Deacons are: Claud Moore, Roscoe Wells, Donnie Moore, Bill Moore, Leon Wells and Bobby House.

Elders and Deacons who have served the church in the beginning and later years: (not listed with the present officers).

Elders: Thomas Jenkins, George Wells and John Denny.

Deacons: Joe Moore, James P. Moore, Tom Beagle, Ben Porter, W. S. Porter, Sr., John T. Ravenscraft, George W. Shipp, Sr., Vernon House, Clifton House, Chester Wells, John Shipp, Joe Porter, W. C. Jenkins, Randall Antrobus, Jess Bruce and Joe Florence.


A partial list of former ministers from 1881-1973. The Christian name was not obtainable to some. The * denotes more than once.
______Limerick, ______Todd, Marion Pfanstiel*, Quill York, ______Jones, _____McPherson, _______Brown, Sam Foley, ______Robinson, Peyton H. Canary, E.C. Cloyd, M. L. Hutcherson*, John S. Chambers, Roy S. Davis, Steve Dowd, C. Marion Railey*, P. M. Runner, Cecil Bennett, Clark Winkler, W. W. Winter, Carl S. Miller, Stanley Wilson, Walter Steever, Kenneth Ferguson, Robert Jones*, John Snyder, Carroll McDade, and Tom Mefford.

Evangelist through the years, with an * denoting more than one time. Sam Foley, ______Robinson, ______Henry, J. H. Moore, R. Paul Arnold, Steve Dowd, J. J. Langston, John S. Chambers, J. R. Bachman Sr.*, J. R. Bachman, Jr.*, Roy S. Davis, C. Marion Railey*, Elbert Winkler*, Woodrow Perry, Ernest Dodson, Laverne Taylor, W. W. Winter*, Richard Burton, Robert Steward, Paul Holderman, E. Ray (Cotton) Jones, Wayne Spangler, M. H. Wright, Ralph Byers, John Snyder, Roy McClain, James McCann, Robert Jones, Sherwood Evans, and James Smith*.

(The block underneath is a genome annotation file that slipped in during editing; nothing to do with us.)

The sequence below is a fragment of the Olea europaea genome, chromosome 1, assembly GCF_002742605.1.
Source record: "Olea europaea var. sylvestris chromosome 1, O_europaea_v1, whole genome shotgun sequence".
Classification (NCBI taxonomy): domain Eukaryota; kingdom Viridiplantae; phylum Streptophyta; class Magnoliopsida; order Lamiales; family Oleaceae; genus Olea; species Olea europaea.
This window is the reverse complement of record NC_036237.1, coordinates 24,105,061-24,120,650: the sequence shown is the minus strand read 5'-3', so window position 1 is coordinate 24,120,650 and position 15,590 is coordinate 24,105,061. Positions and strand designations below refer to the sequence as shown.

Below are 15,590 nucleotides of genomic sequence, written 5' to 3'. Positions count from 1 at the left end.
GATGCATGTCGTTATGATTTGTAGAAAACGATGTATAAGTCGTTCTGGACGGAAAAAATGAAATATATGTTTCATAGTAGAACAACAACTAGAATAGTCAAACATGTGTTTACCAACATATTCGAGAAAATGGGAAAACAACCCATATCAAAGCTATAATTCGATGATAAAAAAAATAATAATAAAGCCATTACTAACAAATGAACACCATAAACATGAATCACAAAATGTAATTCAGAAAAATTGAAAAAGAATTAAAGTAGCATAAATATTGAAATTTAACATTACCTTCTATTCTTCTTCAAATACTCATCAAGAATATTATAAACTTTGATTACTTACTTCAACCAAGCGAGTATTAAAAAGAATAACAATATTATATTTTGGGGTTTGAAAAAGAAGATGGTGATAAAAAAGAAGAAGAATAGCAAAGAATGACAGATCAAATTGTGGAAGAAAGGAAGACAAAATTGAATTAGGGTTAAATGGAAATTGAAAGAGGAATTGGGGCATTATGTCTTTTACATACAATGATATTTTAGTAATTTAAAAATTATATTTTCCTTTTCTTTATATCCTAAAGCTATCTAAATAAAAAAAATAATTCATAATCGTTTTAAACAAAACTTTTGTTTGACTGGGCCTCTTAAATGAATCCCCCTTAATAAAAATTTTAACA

Roanoke Christian Church--Centennial Edition, 1981
Courtesy of The Falmouth Outlook

Submitted by Nancy Bray

100 Years of The Roanoke Christian Church

The first place of worship in the Roanoke community was located in the Roanoke cemetery. This building had a dual purpose: a school house and a church building. The pews were benches from logs. Needless to say, there was only one room that was heated by an old wood stove. By the door on the right hand side stood a home-made table on which stood a water bucket with a gourd dipper.